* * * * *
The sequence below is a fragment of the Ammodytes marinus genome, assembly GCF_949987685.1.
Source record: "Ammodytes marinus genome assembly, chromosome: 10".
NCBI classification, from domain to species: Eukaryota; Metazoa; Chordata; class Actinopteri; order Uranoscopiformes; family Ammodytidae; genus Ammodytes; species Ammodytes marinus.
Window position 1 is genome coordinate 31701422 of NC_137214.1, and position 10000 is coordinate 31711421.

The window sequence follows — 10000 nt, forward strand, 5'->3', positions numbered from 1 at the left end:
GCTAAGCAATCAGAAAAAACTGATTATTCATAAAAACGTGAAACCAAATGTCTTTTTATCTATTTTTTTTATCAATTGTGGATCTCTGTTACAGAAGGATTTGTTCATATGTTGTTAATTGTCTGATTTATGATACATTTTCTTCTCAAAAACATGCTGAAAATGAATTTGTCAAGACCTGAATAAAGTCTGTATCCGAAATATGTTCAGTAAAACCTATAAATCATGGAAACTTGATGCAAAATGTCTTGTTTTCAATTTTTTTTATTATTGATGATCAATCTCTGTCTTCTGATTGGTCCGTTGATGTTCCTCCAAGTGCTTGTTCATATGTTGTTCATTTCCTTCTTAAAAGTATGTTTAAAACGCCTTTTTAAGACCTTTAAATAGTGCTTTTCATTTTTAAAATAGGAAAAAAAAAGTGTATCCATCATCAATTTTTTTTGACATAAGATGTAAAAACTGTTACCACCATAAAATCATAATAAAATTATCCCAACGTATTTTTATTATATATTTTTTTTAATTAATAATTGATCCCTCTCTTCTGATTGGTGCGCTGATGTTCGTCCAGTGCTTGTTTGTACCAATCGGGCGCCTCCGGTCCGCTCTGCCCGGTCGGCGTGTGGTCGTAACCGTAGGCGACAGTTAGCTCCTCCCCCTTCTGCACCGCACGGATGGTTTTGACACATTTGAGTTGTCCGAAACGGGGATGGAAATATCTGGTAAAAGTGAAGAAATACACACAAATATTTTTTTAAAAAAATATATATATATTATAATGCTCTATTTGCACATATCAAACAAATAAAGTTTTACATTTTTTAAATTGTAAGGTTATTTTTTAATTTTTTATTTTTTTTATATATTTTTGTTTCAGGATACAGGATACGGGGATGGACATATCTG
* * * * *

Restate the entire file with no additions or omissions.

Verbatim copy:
The sequence below is a fragment of the Ammodytes marinus genome, assembly GCF_949987685.1.
Source record: "Ammodytes marinus genome assembly, chromosome: 10".
NCBI classification, from domain to species: Eukaryota; Metazoa; Chordata; class Actinopteri; order Uranoscopiformes; family Ammodytidae; genus Ammodytes; species Ammodytes marinus.
Window position 1 is genome coordinate 31701422 of NC_137214.1, and position 10000 is coordinate 31711421.

The window sequence follows — 10000 nt, forward strand, 5'->3', positions numbered from 1 at the left end:
GCTAAGCAATCAGAAAAAACTGATTATTCATAAAAACGTGAAACCAAATGTCTTTTTATCTATTTTTTTTATCAATTGTGGATCTCTGTTACAGAAGGATTTGTTCATATGTTGTTAATTGTCTGATTTATGATACATTTTCTTCTCAAAAACATGCTGAAAATGAATTTGTCAAGACCTGAATAAAGTCTGTATCCGAAATATGTTCAGTAAAACCTATAAATCATGGAAACTTGATGCAAAATGTCTTGTTTTCAATTTTTTTTATTATTGATGATCAATCTCTGTCTTCTGATTGGTCCGTTGATGTTCCTCCAAGTGCTTGTTCATATGTTGTTCATTTCCTTCTTAAAAGTATGTTTAAAACGCCTTTTTAAGACCTTTAAATAGTGCTTTTCATTTTTAAAATAGGAAAAAAAAAGTGTATCCATCATCAATTTTTTTTGACATAAGATGTAAAAACTGTTACCACCATAAAATCATAATAAAATTATCCCAACGTATTTTTATTATATATTTTTTTTAATTAATAATTGATCCCTCTCTTCTGATTGGTGCGCTGATGTTCGTCCAGTGCTTGTTTGTACCAATCGGGCGCCTCCGGTCCGCTCTGCCCGGTCGGCGTGTGGTCGTAACCGTAGGCGACAGTTAGCTCCTCCCCCTTCTGCACCGCACGGATGGTTTTGACACATTTGAGTTGTCCGAAACGGGGATGGAAATATCTGGTAAAAGTGAAGAAATACACACAAATATTTTTTTAAAAAAATATATATATATTATAATGCTCTATTTGCACATATCAAACAAATAAAGTTTTACATTTTTTAAATTGTAAGGTTATTTTTTAATTTTTTATTTTTTTTATATATTTTTGTTTCAGGATACAGGATACGGGGATGGACATATCTG